Media outlets are on fire, contemplating the possible revenues that Trump’s “return” to the big platforms of Twitter and Meta—in the form of Facebook and Instagram—might generate for them once again. In the past, hanging on his every Tweet was a great ad-revenue driver for them.
But today’s reality may be a bit different. Sure, MAGA fanboys are chafing in anticipation of new and snarky ways of “owning the libs” with his posts and quips. But there are major differences between then and now that seem to be escaping attention.
First, Trump’s credibility is at a new low. There was an assumption that his endorsement of a potential candidate assured that person’s election to office. As Kari Lake and many others found, this is far from true and in some cases quite the opposite. Sure, right-wing propaganda outlets will repeat and amplify his every utterance and preference, but this is more recently coming under the heading of, “Who cares?”
Second, the guy who “is winning so much everyone would get tired of his winning,” is losing left, right and center in the legal arena. The latest is his ignominious dismissal of his own suit against the New York AG after getting sanctioned almost $1 million by the same judge for a similar bogus suit against Hillary Clinton and others. The Fulton County DA in Georgia seems ready to file indictments. He apparently confessed in deposition to the rape he is being sued for in New York. His company has been found guilty of 17 felonies and the DOJ is looming larger every day. There’s more but you get the point.
Another point that seems to be escaping wide attention is that he now owns a competing social media platform. That fact may be more important than folks realize. There is a pesky thing when one is a director of a company, known as “fiduciary duty.”
According to Professor Bernard Black of Stanford Law School,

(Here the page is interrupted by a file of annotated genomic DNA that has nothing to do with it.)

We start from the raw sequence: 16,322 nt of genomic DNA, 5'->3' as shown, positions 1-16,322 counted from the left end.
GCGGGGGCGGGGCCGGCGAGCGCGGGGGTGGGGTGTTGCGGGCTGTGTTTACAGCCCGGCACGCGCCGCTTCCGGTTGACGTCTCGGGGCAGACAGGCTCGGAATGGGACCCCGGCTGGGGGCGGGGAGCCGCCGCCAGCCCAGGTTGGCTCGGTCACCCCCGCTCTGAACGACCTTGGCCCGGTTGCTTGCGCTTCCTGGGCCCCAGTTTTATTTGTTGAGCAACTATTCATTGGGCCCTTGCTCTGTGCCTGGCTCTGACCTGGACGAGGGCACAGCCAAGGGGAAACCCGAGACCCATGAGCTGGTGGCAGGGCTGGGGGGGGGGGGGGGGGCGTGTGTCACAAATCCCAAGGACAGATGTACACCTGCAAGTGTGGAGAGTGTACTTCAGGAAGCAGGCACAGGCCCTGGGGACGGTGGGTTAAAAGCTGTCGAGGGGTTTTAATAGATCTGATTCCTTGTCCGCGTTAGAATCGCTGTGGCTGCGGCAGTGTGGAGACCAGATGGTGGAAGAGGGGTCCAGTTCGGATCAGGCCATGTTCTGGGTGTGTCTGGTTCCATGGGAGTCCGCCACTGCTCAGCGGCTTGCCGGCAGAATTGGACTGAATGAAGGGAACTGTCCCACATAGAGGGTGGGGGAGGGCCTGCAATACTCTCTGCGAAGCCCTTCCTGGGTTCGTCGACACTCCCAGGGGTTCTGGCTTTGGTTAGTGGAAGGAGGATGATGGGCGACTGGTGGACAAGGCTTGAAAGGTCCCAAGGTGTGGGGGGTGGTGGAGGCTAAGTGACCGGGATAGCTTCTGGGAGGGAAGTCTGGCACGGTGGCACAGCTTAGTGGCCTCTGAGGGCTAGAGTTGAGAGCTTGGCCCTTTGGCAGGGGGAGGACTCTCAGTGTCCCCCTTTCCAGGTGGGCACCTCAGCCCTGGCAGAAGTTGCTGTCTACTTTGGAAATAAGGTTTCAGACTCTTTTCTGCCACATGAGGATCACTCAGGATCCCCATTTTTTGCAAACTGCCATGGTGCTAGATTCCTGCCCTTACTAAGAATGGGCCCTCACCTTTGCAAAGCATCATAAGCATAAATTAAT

The most important fiduciary duty is the duty of loyalty. The concept is simple: the decision makers within the company should act in the interests of the company, and not in their own interests. The easiest way to comply with this duty is not to engage in transactions that involve a conflict of interest. We often call these “self-dealing” transactions.
Because of this issue, Trump may have painted himself into a corner.
In the past Trump used his wild and calculatedly inflammatory behavior on Twitter and Facebook to build his own brand. This was aided and abetted by the regular news media who short sightedly focused on his value as click bait—which he certainly was and to a degree still is. Their failure to challenge his “alternative facts”—as his surrogate Kellyanne Conway called his blatant lies—only added to the feeding frenzy.
Both Twitter and Meta dwarf his tiny Truth Social platform, which being a Trump company, isn’t really doing all that well. And going back out onto these now-competing platforms may set him up for more legal liability in the form of lawsuits from other investors, shareholders or other stakeholders for violation of his fiduciary duty.
Trump set up Truth Social as an ego-trip exercise to “prove” that he could outdo those who had “wronged” him. But now it looks more like he just shot himself in the foot. Again.
So, what if Trump does decide to get back on the social media horse, ignoring his little toy pony and the liability it might represent? What do we do? What we should have done all along: ignore him and block him from our feeds.
We all do best when we refuse to receive communications from people who revel in their ability to upset others. Anti-social personalities feed on the upset and craziness they trigger in other people. The core intent of Donald Trump and people like him—a tiny minority of society—is to distract you from your life and your plans. When you ignore and disconnect from the crazies and go on with living, and thus succeed, you win and they lose.
Luckily, it is super easy to block messages from psychotics like Trump and his surrogates, fanboys and wannabes.
Marty Kassowitz is co-founder of Factkeepers. As founder of Interest Factory and View360, he brings more than 30 years experience in effective online communications, social media management, and platform development to the site. He is a writer, designer, editor and long time observer of the ill-logic demonstrated by too many members of the species known as Mankind. After a long history of somewhat private commentary on a subject he totally hates: politics, Marty was encouraged to build this site and put up his own analyses as well as curate relevant content from other sources.